A massive blade broke from a Siemens wind turbine this week – and it’s not the first time this has happened. The latest incident, which took place at Pattern Energy’s Ocotillo wind power plant in Imperial County, Calif., and caused no injuries, has led Siemens to “curtail” the operation of turbines using such blades.
This type of blade is 173 feet long, so when one them comes off, it’s pretty serious business. Longtime opponents of the Ocotillo project, which opened with 94 2.3-megawatt turbines right at the end of 2012, said the incident demonstrated yet another threat among many they believe the turbines pose.
“Since Ocotillo Express operation started in late 2012, residents complain of adverse impacts from noise, vibrations, electrical interference, shadow flicker and light pollution,” the group Protect Our Communities Foundation said in a statement posted on the website of the anti-wind organization Industrial Wind Action Group. “People, pets and wildlife are suffering while the project’s wind production is far less than advertised.”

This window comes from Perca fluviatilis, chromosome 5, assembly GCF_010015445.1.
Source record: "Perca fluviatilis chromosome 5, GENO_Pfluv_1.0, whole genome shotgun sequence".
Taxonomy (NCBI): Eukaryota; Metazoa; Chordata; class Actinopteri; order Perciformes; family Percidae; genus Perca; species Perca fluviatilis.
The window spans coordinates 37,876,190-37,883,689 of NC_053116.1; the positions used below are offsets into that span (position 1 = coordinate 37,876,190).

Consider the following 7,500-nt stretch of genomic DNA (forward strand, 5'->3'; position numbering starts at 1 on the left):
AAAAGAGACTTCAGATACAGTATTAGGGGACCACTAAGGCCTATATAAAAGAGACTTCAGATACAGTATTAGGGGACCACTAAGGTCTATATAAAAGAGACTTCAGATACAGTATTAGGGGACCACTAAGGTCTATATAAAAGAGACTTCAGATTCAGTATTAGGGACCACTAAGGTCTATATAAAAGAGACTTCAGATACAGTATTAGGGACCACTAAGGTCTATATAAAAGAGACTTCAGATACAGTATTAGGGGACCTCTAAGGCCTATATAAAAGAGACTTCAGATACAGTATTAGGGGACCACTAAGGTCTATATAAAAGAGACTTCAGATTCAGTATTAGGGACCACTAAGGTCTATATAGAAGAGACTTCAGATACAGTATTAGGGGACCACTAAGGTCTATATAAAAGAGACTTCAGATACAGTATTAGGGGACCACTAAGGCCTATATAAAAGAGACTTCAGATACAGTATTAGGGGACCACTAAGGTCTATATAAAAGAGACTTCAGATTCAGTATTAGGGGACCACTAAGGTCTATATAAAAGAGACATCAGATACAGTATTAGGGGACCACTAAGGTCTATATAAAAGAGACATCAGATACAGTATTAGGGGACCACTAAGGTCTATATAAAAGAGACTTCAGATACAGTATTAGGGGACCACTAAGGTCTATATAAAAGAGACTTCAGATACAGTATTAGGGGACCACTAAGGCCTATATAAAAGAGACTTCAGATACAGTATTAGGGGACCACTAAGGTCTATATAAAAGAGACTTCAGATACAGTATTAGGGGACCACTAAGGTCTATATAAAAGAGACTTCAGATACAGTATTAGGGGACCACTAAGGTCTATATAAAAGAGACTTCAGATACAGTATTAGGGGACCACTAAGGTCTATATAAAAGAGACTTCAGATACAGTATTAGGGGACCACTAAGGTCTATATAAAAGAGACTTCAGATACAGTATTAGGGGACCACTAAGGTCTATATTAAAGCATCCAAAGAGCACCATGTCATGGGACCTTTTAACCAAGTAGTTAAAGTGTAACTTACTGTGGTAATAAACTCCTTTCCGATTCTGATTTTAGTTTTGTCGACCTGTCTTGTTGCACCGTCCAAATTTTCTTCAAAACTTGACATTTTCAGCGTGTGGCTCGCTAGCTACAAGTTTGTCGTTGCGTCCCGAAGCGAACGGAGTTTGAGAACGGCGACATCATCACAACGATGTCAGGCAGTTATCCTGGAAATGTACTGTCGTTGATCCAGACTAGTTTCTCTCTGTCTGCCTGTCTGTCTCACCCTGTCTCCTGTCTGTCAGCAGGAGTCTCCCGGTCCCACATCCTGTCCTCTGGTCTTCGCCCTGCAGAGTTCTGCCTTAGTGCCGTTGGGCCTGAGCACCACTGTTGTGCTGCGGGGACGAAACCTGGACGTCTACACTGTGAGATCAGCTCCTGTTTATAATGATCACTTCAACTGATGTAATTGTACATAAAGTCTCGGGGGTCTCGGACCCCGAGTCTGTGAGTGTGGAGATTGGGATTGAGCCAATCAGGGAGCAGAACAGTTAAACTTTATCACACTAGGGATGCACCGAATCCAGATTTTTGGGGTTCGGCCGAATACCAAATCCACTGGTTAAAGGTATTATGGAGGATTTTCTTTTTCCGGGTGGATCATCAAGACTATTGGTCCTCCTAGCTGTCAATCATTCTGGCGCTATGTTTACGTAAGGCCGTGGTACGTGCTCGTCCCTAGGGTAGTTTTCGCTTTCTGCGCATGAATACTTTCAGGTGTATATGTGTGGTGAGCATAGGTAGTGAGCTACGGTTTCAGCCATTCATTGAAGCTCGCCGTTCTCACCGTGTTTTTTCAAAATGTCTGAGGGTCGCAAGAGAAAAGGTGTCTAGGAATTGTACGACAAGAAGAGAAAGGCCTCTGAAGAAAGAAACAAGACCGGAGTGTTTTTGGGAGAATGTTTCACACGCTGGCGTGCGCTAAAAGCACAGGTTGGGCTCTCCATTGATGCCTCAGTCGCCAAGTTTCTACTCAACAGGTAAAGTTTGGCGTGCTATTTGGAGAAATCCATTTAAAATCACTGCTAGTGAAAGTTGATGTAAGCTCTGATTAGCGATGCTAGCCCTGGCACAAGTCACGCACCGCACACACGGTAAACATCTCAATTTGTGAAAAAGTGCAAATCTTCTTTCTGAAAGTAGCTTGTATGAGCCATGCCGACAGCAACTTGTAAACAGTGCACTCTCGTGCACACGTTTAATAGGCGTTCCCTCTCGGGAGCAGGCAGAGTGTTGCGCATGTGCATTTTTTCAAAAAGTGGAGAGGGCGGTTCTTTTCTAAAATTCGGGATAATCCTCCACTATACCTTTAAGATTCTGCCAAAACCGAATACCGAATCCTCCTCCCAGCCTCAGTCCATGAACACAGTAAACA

According to a report yesterday in East County Magazine, the blade was discovered by “ECM photographer and aerospace engineer Jim Pelley.” He “discovered the fallen blade before dawn this morning when he looked out from his front porch eastward and saw the enormous blade … lying on the desert floor,” the magazine said.
The anti-Ocotillo Facebook page Ocotillo Wind Turbine Destruction wrote that “the blade appeared to come detached, the tip of the blade hit the ground about 100’ to 120’ from the base of the tower and appeared to tumble with the attachment portion of the blade landing about 300’ from the tower.”
In a phone interview with EarthTechling, Pelley said that the turbine incident occurred on land open to and used by the public for dirt biking and other activities, and within perhaps 100 yards of a Bureau of Land Management road.
In a statement, Siemens confirmed the “B53 rotor blade of a SWT-2.3-108 wind turbine broke off near the blade root and fell to the ground at the Ocotillo Wind project in California.”
Siemens said it had “convened a team of experts at the site who will examine all facets of this incident, including the production, installation, commissioning and service of the blade, which is under warranty by Siemens Energy.”
The company went on to say that it was “working to determine if and how this is related to a recent similar incident in Iowa,” and that in the meantime was “curtailing all turbines with the B53 blade type globally.”
In an email to EarthTechling, a Siemens spokeswoman explained that “when a turbine is curtailed, it means the load on the blade is significantly reduced compared to normal operation.” The company said there were about 700 such turbines deployed around the world, with most – around 600 – in the United States, and all those turbines were being examined.
Note: This story was updated to add new information after its initial publication.